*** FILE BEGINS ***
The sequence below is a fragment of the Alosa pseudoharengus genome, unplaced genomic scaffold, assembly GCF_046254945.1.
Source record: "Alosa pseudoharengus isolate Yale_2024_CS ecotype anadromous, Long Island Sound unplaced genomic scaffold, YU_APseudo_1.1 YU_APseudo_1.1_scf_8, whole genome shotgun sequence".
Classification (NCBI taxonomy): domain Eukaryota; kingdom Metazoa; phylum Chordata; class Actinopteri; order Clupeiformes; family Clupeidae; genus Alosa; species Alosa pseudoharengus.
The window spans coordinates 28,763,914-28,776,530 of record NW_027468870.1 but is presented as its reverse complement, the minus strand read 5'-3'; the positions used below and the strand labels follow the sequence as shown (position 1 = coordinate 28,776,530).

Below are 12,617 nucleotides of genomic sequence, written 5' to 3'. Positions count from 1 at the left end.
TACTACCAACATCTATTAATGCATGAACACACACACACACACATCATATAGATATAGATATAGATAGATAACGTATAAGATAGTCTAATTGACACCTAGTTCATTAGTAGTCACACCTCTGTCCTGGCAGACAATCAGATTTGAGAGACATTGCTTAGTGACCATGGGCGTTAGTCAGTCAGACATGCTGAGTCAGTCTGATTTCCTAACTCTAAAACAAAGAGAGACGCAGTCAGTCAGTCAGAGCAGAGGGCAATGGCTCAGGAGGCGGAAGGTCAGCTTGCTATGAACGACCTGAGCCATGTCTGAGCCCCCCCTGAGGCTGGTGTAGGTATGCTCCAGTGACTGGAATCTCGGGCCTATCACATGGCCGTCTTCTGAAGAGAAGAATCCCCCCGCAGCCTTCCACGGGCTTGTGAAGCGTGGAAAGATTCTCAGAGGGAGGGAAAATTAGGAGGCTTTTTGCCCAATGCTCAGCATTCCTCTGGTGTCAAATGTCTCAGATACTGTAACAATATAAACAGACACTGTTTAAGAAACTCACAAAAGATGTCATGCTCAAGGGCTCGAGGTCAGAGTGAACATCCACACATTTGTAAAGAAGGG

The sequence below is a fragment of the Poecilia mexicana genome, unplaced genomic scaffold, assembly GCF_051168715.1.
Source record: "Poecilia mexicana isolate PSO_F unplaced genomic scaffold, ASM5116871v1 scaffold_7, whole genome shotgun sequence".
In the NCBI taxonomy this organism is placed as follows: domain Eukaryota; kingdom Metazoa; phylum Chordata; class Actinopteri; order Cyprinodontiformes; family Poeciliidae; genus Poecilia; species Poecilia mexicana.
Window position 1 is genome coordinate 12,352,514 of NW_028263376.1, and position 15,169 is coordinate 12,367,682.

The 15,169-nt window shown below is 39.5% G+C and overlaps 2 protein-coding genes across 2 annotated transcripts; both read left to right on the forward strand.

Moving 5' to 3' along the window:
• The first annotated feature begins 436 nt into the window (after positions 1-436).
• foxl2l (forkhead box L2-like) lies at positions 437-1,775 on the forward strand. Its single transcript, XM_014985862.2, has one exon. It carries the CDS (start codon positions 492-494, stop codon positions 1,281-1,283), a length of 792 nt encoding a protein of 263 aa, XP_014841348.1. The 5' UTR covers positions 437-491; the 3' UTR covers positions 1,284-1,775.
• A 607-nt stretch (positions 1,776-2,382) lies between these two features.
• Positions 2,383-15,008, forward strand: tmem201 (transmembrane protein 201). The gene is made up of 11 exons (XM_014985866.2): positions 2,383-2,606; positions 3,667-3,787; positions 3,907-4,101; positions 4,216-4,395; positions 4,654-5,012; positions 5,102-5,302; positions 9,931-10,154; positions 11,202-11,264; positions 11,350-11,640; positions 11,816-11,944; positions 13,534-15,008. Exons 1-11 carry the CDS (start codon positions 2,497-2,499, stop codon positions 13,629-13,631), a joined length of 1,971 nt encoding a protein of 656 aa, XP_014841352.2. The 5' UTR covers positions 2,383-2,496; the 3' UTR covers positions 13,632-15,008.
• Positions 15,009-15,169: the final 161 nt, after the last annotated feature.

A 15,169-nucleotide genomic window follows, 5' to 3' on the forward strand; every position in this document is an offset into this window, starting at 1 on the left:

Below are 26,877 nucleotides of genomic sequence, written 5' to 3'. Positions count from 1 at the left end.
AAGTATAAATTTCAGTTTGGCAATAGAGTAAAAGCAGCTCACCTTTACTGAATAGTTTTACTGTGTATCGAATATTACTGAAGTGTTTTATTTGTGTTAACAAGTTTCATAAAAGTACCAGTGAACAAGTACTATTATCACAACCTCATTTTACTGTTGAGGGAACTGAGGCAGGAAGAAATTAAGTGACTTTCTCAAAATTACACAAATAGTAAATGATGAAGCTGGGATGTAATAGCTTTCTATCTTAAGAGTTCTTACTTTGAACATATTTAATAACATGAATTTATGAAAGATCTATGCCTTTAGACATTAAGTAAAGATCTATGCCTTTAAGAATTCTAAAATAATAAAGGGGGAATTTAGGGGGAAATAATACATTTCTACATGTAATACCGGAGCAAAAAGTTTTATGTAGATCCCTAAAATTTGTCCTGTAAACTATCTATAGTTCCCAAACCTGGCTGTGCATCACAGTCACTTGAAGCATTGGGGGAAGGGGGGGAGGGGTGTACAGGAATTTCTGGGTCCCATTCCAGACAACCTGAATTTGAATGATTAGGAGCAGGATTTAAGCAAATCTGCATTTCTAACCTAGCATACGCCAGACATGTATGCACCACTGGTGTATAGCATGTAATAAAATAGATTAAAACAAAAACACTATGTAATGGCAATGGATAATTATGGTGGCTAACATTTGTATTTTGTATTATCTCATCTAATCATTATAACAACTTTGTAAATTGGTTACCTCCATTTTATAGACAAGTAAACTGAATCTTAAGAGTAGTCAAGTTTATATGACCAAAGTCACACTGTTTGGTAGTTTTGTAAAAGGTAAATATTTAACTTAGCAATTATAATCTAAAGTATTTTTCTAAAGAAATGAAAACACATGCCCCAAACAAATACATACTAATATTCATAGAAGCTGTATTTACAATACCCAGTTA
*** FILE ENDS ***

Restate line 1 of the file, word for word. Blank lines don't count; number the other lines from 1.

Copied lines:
The sequence below is a fragment of the Alosa pseudoharengus genome, unplaced genomic scaffold, assembly GCF_046254945.1.